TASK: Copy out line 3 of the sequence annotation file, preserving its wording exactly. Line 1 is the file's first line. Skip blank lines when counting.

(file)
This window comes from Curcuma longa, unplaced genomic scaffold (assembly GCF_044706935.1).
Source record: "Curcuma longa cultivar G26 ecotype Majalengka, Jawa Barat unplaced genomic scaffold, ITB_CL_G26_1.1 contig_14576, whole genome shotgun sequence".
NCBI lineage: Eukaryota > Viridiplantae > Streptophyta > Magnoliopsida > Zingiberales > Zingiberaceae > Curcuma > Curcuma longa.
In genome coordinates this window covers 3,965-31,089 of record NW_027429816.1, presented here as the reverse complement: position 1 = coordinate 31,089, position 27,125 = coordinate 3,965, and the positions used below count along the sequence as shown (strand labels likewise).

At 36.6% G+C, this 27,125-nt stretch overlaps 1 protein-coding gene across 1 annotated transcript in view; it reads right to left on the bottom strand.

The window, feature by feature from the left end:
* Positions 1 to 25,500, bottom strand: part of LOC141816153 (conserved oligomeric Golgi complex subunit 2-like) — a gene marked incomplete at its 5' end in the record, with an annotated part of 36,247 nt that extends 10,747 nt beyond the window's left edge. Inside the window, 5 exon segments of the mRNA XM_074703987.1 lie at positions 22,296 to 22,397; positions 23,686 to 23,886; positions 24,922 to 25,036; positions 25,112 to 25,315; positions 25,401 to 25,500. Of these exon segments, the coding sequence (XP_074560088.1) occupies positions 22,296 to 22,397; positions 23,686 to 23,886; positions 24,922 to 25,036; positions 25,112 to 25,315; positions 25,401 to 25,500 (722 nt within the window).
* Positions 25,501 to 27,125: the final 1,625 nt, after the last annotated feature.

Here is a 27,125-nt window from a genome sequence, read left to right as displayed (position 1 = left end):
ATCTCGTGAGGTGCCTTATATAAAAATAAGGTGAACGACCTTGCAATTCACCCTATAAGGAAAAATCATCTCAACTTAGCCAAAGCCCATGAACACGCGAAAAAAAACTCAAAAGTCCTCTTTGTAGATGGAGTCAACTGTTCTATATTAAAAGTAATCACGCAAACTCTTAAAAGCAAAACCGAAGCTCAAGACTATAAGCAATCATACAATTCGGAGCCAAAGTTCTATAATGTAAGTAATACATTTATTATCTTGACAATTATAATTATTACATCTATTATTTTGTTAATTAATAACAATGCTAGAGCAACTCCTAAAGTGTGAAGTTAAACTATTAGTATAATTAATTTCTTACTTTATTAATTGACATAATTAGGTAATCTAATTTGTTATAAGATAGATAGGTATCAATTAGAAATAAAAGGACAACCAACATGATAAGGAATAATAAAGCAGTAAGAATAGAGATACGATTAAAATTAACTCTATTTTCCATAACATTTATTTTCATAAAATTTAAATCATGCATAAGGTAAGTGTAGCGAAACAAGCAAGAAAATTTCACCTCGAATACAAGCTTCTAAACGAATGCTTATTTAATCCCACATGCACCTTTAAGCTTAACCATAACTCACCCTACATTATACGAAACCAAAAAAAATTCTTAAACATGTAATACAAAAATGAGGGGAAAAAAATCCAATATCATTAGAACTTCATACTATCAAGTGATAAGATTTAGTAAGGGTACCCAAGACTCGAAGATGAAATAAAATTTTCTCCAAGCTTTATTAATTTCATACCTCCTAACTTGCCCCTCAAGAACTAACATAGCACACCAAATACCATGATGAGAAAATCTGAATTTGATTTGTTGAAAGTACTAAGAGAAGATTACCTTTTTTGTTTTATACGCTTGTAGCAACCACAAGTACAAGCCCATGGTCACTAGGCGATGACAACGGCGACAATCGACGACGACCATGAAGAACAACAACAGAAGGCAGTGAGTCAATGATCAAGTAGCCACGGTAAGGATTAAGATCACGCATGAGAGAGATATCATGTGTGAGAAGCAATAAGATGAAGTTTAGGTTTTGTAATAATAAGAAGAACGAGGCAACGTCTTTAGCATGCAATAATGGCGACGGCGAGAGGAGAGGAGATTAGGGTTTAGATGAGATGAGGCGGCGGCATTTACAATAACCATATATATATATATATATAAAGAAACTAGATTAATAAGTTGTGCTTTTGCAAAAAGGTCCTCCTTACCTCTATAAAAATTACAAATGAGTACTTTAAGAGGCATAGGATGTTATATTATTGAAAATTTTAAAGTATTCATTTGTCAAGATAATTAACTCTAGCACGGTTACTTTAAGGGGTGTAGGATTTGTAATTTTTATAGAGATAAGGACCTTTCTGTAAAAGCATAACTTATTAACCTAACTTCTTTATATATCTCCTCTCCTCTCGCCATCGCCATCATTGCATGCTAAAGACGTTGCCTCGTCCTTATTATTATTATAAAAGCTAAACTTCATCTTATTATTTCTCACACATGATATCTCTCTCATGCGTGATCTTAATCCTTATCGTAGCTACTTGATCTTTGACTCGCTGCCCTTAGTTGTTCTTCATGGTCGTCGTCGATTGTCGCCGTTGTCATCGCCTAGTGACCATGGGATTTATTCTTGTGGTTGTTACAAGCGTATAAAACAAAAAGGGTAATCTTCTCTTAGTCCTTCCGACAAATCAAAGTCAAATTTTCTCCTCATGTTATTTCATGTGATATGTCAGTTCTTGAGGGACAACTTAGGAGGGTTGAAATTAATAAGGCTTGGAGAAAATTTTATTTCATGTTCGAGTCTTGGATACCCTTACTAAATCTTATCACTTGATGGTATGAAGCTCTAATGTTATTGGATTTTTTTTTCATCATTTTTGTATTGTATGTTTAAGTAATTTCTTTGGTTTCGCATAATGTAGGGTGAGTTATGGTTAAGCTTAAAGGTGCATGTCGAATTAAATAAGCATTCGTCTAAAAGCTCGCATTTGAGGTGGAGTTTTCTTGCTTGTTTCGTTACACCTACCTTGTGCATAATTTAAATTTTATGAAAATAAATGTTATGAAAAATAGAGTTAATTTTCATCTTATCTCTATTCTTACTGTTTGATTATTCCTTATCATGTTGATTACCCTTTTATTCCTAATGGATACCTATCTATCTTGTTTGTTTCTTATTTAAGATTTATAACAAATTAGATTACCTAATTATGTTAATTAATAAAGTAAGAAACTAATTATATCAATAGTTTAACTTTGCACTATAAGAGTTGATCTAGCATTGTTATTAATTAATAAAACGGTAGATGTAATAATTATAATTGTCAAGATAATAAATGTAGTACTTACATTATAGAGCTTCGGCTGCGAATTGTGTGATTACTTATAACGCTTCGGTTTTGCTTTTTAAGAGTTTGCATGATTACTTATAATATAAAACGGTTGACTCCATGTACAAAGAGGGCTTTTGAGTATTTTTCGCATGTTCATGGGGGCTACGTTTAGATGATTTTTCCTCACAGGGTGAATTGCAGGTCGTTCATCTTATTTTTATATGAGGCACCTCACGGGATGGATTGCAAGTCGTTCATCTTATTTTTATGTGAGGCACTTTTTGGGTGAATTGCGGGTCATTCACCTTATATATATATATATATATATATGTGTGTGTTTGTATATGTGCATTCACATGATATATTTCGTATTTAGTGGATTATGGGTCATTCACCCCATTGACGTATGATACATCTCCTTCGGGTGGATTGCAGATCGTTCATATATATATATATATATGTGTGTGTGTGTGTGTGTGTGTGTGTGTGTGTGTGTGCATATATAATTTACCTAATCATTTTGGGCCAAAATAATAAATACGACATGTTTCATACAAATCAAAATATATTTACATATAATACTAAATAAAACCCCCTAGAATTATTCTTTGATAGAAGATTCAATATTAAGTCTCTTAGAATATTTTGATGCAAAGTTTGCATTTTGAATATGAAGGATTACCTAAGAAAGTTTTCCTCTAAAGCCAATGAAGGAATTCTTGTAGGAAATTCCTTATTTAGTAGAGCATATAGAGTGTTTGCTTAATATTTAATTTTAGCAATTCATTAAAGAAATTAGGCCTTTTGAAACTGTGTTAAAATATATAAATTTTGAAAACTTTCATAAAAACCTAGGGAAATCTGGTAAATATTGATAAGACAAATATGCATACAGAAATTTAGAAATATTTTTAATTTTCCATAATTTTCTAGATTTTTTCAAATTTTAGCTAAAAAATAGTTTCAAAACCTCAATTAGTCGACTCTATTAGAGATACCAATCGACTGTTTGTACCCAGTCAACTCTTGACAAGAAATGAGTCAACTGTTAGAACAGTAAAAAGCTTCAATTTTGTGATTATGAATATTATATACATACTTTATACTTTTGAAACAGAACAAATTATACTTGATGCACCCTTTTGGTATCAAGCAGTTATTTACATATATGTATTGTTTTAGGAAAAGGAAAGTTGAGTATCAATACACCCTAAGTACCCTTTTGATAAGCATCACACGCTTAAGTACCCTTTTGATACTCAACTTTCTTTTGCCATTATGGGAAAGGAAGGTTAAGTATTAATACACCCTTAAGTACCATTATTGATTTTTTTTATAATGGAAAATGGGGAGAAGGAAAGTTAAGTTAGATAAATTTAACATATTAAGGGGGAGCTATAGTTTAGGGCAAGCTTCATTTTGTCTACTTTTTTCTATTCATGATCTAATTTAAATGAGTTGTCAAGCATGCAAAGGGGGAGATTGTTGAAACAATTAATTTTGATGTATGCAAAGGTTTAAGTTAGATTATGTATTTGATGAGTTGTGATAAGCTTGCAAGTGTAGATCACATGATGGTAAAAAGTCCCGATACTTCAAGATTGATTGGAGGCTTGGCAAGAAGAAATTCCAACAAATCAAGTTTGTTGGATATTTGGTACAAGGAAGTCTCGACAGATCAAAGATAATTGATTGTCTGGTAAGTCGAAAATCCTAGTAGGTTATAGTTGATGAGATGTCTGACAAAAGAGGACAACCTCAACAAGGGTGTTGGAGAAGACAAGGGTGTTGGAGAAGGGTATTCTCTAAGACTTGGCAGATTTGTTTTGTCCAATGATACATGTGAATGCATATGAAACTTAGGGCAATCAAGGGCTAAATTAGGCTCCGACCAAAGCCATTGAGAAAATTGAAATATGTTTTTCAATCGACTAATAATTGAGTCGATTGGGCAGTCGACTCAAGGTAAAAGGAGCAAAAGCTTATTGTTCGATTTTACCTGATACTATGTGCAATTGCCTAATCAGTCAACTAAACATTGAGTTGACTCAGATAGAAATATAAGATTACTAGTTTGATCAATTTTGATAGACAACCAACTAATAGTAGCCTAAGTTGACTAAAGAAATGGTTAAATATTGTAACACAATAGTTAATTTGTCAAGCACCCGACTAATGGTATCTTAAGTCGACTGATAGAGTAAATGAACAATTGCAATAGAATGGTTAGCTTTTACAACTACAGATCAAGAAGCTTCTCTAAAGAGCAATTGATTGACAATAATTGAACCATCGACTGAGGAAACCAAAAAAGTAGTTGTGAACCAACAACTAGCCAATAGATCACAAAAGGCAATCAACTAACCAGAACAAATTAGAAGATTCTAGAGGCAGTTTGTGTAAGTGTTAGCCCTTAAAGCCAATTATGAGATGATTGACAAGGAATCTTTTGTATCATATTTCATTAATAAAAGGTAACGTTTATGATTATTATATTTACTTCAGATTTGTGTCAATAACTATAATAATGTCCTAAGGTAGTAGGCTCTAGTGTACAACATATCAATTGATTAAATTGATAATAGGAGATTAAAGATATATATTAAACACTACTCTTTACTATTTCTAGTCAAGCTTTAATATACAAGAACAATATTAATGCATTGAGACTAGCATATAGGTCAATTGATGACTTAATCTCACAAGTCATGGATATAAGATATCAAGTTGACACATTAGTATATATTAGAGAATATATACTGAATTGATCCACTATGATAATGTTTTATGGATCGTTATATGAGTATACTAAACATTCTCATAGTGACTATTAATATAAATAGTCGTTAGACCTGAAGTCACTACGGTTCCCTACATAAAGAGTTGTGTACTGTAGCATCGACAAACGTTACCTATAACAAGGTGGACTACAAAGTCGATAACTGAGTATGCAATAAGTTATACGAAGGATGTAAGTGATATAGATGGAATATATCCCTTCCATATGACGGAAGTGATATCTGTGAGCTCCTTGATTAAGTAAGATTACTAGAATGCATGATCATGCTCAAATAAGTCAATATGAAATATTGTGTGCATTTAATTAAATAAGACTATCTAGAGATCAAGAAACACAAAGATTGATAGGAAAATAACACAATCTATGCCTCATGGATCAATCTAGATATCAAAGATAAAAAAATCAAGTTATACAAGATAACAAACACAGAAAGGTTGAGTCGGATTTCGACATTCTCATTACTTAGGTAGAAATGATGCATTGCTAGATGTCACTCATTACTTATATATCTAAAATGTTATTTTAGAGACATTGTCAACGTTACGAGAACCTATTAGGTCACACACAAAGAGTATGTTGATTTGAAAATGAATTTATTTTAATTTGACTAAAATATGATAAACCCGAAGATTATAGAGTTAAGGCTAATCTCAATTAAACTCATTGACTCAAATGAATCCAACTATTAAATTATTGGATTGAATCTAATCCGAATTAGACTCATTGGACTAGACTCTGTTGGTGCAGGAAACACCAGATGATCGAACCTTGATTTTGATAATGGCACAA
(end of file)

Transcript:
NCBI lineage: Eukaryota > Viridiplantae > Streptophyta > Magnoliopsida > Zingiberales > Zingiberaceae > Curcuma > Curcuma longa.